We’ve all had the chills that come from fingernails on a blackboard, or for those of you who aren’t old enough to remember blackboards, have possibly experienced the dreaded blue screen of death on your laptop or even sending a text to the wrong person. That is what it’s like to me when a “cold saw” is referred to as a “chop saw.” Differences? You bet.
First off, the cold saw runs at very low RPMs – somewhere in the neighborhood of 22 to 88 RPMs. And just to be clear, not 22 hundred, just 22 RPMs. Yet, even when cutting at these low RPMs, it will normally cut your material faster than a chop saw spinning upwards at 4000 RPMs. The cold saw can do this because of the toothed, high-speed steel blade, varying from an abrasive wheel in a chop saw. When a cold saw blade gets dull you have it re-sharpened and you’re ready to go again. If done correctly, a HSS blade can be re-sharpened 15 to 20 times before the diameter shrinks too far to be used on your machine. When an abrasive blade wears down it gets filed in the trash. Tossing money away.
Safety is another thing to think about. What happens if the blade breaks while using the saw? A cold saw at 22 RPMs or chop saw at 4000 RPMs? Where would you like to be standing if that happens?
Why are the saws called cold saw and abrasive chop saw? Well mainly because when you cut a flood of coolant with a cold saw, it carries the heat with the chips spilling from the part being cut, leaving the material in a cold state. This is great for test labs since the finish is smooth, burr free, and no heat is generated in the part that could change the test material properties.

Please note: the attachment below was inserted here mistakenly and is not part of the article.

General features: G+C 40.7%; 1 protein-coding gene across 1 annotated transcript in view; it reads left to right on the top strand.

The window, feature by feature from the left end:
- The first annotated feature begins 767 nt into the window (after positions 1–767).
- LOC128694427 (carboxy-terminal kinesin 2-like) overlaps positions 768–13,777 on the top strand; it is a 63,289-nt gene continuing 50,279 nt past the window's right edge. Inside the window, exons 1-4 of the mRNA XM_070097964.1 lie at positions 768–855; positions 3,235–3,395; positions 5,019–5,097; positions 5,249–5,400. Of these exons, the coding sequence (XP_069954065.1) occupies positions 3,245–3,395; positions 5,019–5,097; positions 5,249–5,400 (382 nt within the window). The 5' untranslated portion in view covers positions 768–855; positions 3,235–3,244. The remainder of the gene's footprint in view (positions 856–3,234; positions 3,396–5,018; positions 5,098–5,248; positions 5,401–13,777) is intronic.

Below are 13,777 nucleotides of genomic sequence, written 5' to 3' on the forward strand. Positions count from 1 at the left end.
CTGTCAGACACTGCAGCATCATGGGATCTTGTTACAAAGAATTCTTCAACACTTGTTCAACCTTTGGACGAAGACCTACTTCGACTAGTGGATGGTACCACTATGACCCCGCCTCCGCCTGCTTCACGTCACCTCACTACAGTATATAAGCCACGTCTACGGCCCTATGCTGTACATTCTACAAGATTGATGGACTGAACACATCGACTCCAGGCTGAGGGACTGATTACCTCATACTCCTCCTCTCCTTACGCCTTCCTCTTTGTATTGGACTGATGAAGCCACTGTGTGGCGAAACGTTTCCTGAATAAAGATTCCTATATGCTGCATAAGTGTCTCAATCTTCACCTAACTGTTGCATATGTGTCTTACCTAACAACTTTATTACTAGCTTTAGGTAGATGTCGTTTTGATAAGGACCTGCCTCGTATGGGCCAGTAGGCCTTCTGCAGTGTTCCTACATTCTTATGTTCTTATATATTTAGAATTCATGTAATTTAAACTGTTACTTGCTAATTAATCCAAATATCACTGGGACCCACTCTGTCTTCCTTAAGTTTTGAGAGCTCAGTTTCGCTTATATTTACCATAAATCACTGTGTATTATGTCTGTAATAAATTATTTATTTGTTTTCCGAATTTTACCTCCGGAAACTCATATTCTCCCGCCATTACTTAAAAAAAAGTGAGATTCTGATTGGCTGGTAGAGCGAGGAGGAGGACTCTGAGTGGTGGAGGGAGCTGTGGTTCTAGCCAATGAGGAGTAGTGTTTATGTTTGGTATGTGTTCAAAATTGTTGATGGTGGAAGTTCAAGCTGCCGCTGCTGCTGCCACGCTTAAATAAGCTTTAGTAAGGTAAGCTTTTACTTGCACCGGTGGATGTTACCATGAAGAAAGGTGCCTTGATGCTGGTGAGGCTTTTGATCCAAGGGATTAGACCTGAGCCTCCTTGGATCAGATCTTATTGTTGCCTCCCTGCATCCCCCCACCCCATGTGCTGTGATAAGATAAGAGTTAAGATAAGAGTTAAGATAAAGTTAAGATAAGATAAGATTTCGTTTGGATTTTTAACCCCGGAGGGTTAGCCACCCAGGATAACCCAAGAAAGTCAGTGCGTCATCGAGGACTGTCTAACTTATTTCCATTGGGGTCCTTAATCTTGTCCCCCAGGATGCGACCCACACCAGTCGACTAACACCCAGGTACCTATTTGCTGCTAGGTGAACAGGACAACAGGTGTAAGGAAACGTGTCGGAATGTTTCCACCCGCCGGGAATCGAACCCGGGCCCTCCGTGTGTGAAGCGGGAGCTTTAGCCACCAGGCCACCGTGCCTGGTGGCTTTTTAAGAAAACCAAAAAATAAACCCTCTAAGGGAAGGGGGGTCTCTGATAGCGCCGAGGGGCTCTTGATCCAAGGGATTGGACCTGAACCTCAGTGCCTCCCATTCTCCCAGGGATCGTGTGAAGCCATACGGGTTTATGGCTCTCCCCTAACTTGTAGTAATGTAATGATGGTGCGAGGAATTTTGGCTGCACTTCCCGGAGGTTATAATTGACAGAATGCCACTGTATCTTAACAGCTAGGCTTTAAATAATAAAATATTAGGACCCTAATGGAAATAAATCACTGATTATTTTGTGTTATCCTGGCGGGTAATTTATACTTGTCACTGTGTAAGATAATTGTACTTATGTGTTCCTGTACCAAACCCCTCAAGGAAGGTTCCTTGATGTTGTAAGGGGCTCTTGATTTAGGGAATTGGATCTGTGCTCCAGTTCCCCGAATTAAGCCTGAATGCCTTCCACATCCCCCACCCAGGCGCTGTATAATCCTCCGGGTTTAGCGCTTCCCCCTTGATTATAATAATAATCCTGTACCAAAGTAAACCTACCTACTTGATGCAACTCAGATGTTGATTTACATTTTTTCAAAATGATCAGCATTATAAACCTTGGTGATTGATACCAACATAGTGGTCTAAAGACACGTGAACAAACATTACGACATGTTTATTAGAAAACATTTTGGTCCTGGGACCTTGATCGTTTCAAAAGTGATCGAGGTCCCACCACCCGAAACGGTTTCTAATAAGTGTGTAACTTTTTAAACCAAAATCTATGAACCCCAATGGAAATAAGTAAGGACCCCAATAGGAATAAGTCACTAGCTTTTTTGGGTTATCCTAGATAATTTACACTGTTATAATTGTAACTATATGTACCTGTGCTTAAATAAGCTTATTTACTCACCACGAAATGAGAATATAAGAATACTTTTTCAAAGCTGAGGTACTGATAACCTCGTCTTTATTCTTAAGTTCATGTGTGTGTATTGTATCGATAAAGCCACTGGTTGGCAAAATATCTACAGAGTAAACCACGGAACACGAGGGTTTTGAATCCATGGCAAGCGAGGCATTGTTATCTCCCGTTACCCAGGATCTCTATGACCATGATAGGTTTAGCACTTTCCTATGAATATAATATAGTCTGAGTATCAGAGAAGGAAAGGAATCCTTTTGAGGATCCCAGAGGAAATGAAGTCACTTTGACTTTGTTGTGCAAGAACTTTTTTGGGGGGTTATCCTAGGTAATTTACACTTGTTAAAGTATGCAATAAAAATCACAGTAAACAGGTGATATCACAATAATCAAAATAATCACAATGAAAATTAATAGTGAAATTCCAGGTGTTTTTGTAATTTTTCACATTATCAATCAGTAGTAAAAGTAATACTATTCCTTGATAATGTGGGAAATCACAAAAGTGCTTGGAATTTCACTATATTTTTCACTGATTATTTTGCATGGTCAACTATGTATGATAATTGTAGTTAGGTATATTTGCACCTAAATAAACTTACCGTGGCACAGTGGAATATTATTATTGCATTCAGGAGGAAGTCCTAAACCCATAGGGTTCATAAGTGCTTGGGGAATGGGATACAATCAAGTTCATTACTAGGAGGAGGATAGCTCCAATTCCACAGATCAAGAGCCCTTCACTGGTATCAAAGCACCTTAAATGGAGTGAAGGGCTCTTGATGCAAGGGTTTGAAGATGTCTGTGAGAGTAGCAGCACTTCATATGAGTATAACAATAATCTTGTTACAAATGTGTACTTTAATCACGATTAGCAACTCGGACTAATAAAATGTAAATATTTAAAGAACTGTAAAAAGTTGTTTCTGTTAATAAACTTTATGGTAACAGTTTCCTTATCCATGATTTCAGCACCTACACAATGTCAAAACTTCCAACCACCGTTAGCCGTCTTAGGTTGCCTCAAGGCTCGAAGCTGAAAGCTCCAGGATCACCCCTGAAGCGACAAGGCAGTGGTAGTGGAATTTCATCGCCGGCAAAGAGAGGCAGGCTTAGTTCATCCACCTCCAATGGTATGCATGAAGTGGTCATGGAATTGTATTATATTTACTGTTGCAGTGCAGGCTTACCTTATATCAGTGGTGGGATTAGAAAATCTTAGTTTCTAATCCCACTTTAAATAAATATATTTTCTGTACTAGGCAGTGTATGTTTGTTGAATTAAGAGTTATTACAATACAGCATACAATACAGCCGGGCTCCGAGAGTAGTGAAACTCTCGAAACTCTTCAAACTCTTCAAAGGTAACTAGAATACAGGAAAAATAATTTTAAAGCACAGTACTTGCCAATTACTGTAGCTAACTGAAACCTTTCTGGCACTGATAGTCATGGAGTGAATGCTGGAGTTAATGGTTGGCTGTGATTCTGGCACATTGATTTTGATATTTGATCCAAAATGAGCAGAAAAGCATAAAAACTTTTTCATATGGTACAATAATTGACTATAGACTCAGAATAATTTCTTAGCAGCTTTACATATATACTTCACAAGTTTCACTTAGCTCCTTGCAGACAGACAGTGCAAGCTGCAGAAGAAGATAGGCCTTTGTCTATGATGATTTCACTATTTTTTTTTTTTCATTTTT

I admit a cold saw is a bit boring compared to a chop saw and the rooster tail of sparks that spray from the material as it is being cut forming a red-hot razor-sharp hanging burr. Handle with care.
Precise, clean, milled finish cuts are made with a cold saw, where a chop saw may wander and give you a finish that usually requires a secondary operation to de-burr and to square-up after the part cools down. Cold saw cuts can normally be moved down the line without a secondary operation saving money.
So, it may seem that I am partial to cold saws and others have challenged me to prove why the chop saw is better than a cold saw. Outside of what I have mentioned above a side-by-side test proves my point. Take a threaded rod and make a cut on a cold saw and immediately thread a nut on to cut rod. No de-burring, no waiting for the part to cool down and nut threads smoothly onto the rod. Now try it with an abrasive chop saw. You get the point.